If you’re too naïve— you won’t be ready for many of life’s realities. It’s always smart to stay flexible—just in case life turns “upside-down”
and throws the impossible—right in your face.
For a few years in the mid- eighties, I lived in Atlanta, Georgia. I moved there on a whim--completely
unaware that Atlanta was now the most-popular “hot” spot for singles of all ages, all sexes, and---everything “in between.”
once lived in New Jersey and commuted, daily, to New York City-- I thought of myself as “street wise.” Shortly after settling into Atlanta’s Social Scene, I quickly-learned otherwise.
Believe me when I say—finding fulltime employment in “hot-lanta” wasn’t easy for a single woman in her late thirties. I accepted temporary jobs until finally agreeing to a part-time, on-air
Fund-Raiser Position with Georgia Public Television.
It wasn’t long before I received an invitation to judge the first “Miss Scarlett” Beauty
Pageant. Because Atlanta was the Birth Place of Margaret Mitchell-- the author of GONE WITH THE WIND-- Atlanta remembered the famous writer and her best-selling book—every year-- with elaborate events.
Unlike most beauty pageants, the Miss Scarlett Contestants would not participate in interviews, swimsuits, or talent competitions. The contestants (of which there were 25) would be judged on poise, beauty,
elegance-- and most-original-- Southern Belle Gown. As judges, the six of us were told to look for a woman who most-closely resembled Vivian Leigh--the actress who portrayed Scarlett O’Hara in the movie version of GONE WITH THE WIND. Not only was
Atlanta known as the home of the book’s author but--years earlier--on December 15, 1939--- Atlanta hosted the World Premiere of GONE WITH THE WIND. In fact, History books claim Atlanta as holding the record for the most-extravagant
Movie Premiere in the history of movies.
The night of the Miss Scarlett Pageant, the Fox Theatre was over-flowing with attendees. Tickets to this first-ever event
had sold out months earlier. Excitement was everywhere.
The orchestra played the original music score from “GONE WITH THE WIND” as the curtains
opened on a stage full of lovely young ladies wearing elaborate Southern Belle Gowns. One by one, each contestant modeled her gown as previews from the famous movie played on a large screen behind them.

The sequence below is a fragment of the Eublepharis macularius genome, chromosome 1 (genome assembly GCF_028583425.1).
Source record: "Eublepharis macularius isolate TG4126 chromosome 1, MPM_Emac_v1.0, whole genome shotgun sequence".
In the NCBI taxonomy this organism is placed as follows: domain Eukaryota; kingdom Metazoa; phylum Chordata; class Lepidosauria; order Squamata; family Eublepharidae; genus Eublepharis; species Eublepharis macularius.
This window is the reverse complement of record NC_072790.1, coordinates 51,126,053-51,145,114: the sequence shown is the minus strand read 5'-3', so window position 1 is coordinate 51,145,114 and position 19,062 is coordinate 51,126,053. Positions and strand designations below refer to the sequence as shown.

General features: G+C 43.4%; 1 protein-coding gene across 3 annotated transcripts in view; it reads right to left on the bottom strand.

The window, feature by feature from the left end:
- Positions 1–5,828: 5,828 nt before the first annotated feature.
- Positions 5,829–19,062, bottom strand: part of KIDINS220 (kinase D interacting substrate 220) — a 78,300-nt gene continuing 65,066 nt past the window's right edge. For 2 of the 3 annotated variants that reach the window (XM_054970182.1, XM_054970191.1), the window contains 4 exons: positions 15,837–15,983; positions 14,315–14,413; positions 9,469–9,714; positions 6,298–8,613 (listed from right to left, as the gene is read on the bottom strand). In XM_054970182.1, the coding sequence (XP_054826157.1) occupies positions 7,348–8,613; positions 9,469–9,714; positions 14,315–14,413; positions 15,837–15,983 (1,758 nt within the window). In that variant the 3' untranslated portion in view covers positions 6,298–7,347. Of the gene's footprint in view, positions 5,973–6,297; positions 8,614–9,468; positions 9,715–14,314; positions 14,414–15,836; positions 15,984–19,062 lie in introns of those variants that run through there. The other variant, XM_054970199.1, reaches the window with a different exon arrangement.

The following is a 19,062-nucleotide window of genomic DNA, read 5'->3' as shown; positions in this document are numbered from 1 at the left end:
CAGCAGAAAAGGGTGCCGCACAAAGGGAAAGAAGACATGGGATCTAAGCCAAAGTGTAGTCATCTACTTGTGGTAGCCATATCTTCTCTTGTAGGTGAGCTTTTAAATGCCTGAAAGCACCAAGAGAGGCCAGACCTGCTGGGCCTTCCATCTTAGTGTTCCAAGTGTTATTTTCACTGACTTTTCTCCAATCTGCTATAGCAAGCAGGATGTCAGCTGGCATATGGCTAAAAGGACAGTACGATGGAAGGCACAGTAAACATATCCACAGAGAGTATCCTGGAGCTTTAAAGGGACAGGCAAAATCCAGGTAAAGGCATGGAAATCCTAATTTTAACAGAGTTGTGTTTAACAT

At last, after every contestant had modeled, the Master of Ceremonies declared a short intermission before announcing the winner. Those of us at the judges table hurried to confirm our decision. It seemed--- all six of us
agreed on the winner.
The houselights dimmed and everyone returned to their seats. AT LAST--- it was time to announce GONE WITH THE WIND’S NEWEST---“MISS
When the announcement was made, the Winner immediately raised both gloved-hands to her mouth and began blowing kisses--first to the judges and
then --to the audience. She performed a deep and graceful curtsy before rising and twirling, several times—full circles—as she traveled to the microphone. Somewhat surprised, the master of ceremonies stepped back to give the winner a chance
to say an unexpected word or two.
AND THEN--the new Miss Scarlett did--- the unexpected:
For one second--Miss Scarlett was standing there-- the picture of refinement and elegance, and the next second she was ripping- off her Southern Belle Gown to expose her tattooed, hairy, and muscular chest! Flaunting her tight men’s
jockey-thong ---the brand-new-look-alike Beauty “Queen”---then- grabbed her long, curly wig---and threw it far into the audience- while yelling:
THIS WAS REALLY FUN! YES, I’M QUEER AND IF YOU DON’T LIKE IT---QUITE FRANKLY, MY DEAR--- I DON’T GIVE A DAMN!”
terms, the results of that pageant were totally unexpected. Months later, the Miss Scarlett Pageant continued to be the hottest topic in Atlanta. As we all know, some performances aren’t worth repeating so---that was Atlanta’s first and last Miss
PS: As one journalist so-dramatically stated: “That Pageant was truly “Gone with the Wind.”